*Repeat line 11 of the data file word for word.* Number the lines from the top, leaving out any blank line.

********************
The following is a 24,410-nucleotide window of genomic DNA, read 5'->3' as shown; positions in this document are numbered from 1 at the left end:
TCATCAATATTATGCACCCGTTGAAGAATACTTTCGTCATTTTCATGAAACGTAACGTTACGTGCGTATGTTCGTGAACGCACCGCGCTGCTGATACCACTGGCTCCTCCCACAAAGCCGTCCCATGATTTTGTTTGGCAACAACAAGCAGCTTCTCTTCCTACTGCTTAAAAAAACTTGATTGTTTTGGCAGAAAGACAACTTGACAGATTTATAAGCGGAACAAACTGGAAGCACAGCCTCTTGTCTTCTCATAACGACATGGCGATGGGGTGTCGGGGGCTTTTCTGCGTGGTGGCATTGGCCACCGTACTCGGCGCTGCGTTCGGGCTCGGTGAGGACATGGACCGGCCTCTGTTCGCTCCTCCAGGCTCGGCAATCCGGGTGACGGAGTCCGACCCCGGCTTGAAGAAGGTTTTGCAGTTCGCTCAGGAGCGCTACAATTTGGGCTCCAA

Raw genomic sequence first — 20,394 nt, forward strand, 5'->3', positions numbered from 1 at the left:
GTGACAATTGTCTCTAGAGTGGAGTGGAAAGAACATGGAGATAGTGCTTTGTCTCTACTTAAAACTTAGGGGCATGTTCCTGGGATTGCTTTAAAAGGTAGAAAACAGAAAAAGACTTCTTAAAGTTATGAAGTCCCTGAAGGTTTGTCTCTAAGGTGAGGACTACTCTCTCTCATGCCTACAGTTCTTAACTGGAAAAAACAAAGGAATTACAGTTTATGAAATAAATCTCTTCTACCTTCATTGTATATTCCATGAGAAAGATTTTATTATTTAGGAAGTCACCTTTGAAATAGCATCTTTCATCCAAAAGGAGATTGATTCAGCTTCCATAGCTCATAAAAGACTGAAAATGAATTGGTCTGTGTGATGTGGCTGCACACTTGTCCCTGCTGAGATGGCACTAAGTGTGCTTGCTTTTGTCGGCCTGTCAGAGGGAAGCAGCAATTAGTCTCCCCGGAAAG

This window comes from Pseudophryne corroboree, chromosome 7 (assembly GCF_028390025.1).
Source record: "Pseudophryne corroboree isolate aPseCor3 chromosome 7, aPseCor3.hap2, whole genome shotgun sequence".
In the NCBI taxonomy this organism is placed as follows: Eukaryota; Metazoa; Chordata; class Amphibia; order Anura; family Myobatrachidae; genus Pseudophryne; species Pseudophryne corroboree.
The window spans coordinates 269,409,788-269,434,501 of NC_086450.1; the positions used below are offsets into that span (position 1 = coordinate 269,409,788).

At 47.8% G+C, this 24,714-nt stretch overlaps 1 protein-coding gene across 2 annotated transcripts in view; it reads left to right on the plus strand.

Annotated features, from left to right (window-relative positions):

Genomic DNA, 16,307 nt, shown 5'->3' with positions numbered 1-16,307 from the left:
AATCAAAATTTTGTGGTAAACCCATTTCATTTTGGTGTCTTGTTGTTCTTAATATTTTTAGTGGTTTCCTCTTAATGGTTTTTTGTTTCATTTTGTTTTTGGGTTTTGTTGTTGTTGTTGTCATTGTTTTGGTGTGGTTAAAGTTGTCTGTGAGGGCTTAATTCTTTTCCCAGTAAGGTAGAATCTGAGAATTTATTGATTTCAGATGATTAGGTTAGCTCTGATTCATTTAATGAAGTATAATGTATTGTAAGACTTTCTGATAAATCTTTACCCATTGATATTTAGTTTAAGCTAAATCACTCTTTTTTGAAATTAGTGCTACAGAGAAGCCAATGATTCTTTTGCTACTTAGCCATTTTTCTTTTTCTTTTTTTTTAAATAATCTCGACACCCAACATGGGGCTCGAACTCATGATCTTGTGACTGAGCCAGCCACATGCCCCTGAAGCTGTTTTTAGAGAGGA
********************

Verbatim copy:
Genomic DNA, 16,307 nt, shown 5'->3' with positions numbered 1-16,307 from the left: